Over the past few years I’ve been working on a couple of projects which will explore the use of Stonehenge as an active religious site. As this is a long-term effort I have room for experimentation, which includes playing around with different film stocks. This year I opted to bring a couple of rolls of Fujifilm Neopan 400, one intended for use at dusk, and the other for dawn.
These rolls were not from the ones gifted to me by Walter Rothwell as a spontaneous birthday present a few years ago, but from a different stock I was able to find earlier this year. They were unboxed, but the seller estimated a 2010 purchase date which gave me just over a decade of expiry to overcome in my exposure and development.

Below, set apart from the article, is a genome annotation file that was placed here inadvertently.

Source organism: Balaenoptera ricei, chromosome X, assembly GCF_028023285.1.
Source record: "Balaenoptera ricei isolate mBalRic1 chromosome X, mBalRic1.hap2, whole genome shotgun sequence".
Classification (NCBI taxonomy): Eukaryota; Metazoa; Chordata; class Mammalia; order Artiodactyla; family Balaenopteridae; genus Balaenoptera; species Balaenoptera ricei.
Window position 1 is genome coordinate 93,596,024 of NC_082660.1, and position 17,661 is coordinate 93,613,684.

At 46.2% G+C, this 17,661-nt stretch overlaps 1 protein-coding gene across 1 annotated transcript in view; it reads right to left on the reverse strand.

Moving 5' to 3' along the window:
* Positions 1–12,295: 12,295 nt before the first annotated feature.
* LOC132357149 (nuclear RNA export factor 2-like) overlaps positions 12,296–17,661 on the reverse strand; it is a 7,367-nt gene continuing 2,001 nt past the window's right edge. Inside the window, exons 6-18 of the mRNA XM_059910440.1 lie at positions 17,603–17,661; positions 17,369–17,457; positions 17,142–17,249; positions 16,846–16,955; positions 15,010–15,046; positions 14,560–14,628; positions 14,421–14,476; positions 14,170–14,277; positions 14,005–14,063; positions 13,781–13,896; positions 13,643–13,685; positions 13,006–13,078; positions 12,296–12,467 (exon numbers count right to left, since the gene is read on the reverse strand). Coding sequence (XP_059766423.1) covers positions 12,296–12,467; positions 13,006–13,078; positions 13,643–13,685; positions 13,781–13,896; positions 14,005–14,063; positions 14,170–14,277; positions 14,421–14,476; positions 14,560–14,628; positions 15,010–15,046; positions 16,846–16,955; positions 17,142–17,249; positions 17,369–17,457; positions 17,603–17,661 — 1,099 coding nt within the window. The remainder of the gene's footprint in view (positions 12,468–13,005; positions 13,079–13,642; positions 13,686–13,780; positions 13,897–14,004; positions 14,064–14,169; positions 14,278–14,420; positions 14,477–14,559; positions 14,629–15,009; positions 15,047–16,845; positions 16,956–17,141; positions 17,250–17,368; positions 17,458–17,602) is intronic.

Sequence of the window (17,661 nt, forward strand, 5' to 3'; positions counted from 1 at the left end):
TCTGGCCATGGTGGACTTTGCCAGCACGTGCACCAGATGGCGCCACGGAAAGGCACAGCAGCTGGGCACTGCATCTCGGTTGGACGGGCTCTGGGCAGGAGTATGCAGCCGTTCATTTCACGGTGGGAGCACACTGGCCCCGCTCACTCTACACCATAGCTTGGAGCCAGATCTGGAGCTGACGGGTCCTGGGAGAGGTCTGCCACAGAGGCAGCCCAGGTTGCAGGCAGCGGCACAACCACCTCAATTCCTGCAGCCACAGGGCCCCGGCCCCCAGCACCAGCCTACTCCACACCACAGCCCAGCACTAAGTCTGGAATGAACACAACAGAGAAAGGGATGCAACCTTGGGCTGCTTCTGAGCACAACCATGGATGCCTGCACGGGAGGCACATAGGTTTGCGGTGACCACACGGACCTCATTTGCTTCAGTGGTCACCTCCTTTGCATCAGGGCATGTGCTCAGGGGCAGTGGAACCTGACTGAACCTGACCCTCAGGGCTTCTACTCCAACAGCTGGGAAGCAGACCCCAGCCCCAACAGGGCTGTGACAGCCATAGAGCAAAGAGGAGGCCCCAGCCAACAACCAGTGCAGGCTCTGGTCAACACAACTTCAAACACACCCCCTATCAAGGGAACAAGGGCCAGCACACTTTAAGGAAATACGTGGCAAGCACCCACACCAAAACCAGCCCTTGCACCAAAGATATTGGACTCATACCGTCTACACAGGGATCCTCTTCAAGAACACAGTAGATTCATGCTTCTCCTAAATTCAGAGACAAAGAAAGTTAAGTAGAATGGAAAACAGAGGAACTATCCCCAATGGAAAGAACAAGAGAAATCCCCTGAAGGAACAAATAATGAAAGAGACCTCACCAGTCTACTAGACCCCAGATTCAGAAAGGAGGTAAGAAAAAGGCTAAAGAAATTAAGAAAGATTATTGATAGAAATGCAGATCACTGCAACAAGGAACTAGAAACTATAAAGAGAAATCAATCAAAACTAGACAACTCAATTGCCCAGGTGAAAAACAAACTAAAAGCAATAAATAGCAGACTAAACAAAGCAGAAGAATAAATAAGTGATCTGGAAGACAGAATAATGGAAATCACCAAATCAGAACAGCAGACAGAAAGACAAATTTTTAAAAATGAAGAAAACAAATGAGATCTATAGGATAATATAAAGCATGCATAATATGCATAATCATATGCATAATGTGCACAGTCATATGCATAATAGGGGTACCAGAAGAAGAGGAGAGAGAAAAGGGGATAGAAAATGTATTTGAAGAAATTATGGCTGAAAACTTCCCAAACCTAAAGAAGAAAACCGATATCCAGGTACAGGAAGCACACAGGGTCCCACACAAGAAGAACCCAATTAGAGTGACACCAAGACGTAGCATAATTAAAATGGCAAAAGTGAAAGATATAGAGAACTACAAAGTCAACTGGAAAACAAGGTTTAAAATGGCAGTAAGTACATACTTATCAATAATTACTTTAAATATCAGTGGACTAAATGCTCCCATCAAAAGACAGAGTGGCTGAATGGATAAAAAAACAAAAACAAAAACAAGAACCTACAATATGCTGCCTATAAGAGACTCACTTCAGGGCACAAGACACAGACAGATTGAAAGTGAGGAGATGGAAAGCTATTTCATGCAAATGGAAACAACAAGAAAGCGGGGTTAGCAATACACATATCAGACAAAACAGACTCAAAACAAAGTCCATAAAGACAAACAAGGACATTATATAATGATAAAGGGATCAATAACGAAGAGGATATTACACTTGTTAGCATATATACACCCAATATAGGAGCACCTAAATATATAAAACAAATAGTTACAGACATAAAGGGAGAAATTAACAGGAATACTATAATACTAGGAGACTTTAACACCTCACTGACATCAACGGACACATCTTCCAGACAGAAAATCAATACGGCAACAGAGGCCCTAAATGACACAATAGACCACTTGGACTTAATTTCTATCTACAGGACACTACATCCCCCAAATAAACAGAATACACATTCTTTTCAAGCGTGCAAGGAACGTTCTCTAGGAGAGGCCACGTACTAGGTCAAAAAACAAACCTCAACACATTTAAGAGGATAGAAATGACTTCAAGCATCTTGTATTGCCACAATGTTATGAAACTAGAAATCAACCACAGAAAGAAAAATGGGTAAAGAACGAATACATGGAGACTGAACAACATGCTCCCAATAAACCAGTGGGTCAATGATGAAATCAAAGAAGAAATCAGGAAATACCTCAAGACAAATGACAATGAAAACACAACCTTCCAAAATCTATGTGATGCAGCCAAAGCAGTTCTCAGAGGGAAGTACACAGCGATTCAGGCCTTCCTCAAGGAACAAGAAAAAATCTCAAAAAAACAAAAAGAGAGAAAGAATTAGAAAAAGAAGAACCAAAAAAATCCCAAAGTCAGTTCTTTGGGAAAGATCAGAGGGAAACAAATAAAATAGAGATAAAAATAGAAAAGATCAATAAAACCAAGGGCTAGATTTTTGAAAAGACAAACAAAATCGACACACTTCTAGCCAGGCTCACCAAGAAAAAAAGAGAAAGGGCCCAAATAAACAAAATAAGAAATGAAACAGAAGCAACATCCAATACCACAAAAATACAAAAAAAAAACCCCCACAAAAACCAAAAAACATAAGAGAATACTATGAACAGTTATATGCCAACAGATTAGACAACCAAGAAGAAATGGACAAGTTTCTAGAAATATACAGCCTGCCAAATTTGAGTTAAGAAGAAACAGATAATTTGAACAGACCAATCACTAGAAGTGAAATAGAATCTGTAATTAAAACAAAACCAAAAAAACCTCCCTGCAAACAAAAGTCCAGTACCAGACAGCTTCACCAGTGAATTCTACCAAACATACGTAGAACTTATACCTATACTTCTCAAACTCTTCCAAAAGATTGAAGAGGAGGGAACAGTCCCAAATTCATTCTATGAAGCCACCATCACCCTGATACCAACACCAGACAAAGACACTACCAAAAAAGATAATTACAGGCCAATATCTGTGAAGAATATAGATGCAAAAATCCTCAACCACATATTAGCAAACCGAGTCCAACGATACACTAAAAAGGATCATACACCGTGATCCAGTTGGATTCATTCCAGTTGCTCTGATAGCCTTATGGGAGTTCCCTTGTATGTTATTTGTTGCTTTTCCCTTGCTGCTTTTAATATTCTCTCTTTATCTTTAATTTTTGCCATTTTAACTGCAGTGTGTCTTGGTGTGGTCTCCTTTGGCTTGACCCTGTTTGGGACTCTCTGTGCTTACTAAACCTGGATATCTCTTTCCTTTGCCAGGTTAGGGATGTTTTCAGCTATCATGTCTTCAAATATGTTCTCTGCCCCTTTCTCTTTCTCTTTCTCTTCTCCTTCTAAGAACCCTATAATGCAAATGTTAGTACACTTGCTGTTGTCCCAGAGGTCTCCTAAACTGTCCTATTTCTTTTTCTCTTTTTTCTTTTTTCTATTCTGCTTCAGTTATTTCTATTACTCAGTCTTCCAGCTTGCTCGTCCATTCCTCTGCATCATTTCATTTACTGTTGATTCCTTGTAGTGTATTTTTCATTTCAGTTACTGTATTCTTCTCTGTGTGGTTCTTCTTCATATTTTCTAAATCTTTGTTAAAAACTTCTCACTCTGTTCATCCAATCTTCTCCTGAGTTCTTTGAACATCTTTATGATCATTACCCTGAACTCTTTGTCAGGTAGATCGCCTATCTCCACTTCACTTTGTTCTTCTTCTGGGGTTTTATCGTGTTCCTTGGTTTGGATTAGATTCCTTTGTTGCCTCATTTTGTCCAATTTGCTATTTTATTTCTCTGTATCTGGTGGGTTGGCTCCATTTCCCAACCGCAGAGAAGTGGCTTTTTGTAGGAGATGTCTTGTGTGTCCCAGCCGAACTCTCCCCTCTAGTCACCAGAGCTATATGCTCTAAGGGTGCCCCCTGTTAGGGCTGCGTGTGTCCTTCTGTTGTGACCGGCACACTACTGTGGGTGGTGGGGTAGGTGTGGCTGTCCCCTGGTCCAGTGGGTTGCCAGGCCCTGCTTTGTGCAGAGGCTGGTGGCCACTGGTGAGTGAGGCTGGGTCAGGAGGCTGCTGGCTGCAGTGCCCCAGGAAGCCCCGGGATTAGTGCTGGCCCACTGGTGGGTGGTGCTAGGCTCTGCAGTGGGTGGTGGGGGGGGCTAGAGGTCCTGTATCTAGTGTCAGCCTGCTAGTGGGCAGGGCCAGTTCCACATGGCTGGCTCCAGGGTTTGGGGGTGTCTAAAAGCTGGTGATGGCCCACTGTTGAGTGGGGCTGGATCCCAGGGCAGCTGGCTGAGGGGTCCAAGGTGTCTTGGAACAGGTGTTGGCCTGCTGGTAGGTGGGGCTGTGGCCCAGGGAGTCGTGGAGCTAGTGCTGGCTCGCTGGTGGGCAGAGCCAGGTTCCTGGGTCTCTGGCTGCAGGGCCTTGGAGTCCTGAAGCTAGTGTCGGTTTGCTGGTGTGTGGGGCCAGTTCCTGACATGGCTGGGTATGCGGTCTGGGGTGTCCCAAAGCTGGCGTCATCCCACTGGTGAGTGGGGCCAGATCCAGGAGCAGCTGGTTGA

I exposed my rolls at EI320, and stand developed them in Rodinal using my regular method. The Rodinal accentuated the grain, and conditions were difficult to expose in general, with thick fog in the morning especially throwing off my meter and leaving me half guessing my exposures.
The best results from these rolls had even exposures and good detail; the worst had blown highlights and overwhelming grain. I think overall the majority of images are usable for my projects – I’ve definitely had worse results than these from in-dated fresh rolls that I messed up either in exposing or developing.
I scanned these with my Plustek 8100, but it’s possible I may be able to recover some detail if I used something with a brighter backlight like an Epson V550, which I’ve used in the past to achieve very good results from negatives that the Plustek delivers only pure white frames from. Scanning film depends a lot on your equipment, and I find that even with seemingly ruined negatives a darkroom print is usually doable.
I’ve written a few times about expired black and white film, and really it’s quite durable but it takes trial and error and figuring out what works for you in order to maintain consistently acceptable results.
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